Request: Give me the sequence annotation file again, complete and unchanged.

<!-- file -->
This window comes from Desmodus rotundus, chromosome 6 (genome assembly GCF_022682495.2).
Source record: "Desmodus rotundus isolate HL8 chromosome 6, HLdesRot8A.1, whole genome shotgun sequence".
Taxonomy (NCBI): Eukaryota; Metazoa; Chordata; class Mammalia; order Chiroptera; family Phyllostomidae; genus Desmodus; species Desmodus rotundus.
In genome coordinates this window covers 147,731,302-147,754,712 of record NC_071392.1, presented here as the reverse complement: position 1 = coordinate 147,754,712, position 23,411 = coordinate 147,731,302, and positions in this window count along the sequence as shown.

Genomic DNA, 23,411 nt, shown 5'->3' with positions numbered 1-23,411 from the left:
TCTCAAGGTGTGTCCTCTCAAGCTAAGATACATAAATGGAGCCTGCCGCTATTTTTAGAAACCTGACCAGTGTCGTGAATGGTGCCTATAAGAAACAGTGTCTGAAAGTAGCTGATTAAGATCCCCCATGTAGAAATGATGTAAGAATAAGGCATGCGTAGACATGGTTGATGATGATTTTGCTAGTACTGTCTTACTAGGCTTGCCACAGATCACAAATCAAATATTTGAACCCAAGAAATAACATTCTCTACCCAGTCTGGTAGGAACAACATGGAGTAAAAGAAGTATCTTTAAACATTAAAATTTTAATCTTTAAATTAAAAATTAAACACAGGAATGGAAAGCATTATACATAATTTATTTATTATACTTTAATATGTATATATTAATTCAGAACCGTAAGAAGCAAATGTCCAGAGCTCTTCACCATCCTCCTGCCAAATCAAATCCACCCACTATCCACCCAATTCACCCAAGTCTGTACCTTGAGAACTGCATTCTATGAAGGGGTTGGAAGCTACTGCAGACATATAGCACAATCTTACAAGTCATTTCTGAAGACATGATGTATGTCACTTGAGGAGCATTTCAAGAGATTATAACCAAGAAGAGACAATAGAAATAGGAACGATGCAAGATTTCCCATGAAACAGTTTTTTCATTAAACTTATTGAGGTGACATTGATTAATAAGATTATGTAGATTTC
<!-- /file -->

This window comes from Desmodus rotundus, chromosome 6 (genome assembly GCF_022682495.2).
Source record: "Desmodus rotundus isolate HL8 chromosome 6, HLdesRot8A.1, whole genome shotgun sequence".
Taxonomy (NCBI): Eukaryota; Metazoa; Chordata; class Mammalia; order Chiroptera; family Phyllostomidae; genus Desmodus; species Desmodus rotundus.
In genome coordinates this window covers 147,731,302-147,754,712 of record NC_071392.1, presented here as the reverse complement: position 1 = coordinate 147,754,712, position 23,411 = coordinate 147,731,302, and positions in this window count along the sequence as shown.

Genomic DNA, 23,411 nt, shown 5'->3' with positions numbered 1-23,411 from the left:
TCTCAAGGTGTGTCCTCTCAAGCTAAGATACATAAATGGAGCCTGCCGCTATTTTTAGAAACCTGACCAGTGTCGTGAATGGTGCCTATAAGAAACAGTGTCTGAAAGTAGCTGATTAAGATCCCCCATGTAGAAATGATGTAAGAATAAGGCATGCGTAGACATGGTTGATGATGATTTTGCTAGTACTGTCTTACTAGGCTTGCCACAGATCACAAATCAAATATTTGAACCCAAGAAATAACATTCTCTACCCAGTCTGGTAGGAACAACATGGAGTAAAAGAAGTATCTTTAAACATTAAAATTTTAATCTTTAAATTAAAAATTAAACACAGGAATGGAAAGCATTATACATAATTTATTTATTATACTTTAATATGTATATATTAATTCAGAACCGTAAGAAGCAAATGTCCAGAGCTCTTCACCATCCTCCTGCCAAATCAAATCCACCCACTATCCACCCAATTCACCCAAGTCTGTACCTTGAGAACTGCATTCTATGAAGGGGTTGGAAGCTACTGCAGACATATAGCACAATCTTACAAGTCATTTCTGAAGACATGATGTATGTCACTTGAGGAGCATTTCAAGAGATTATAACCAAGAAGAGACAATAGAAATAGGAACGATGCAAGATTTCCCATGAAACAGTTTTTTCATTAAACTTATTGAGGTGACATTGATTAATAAGATTATGTAGATTTC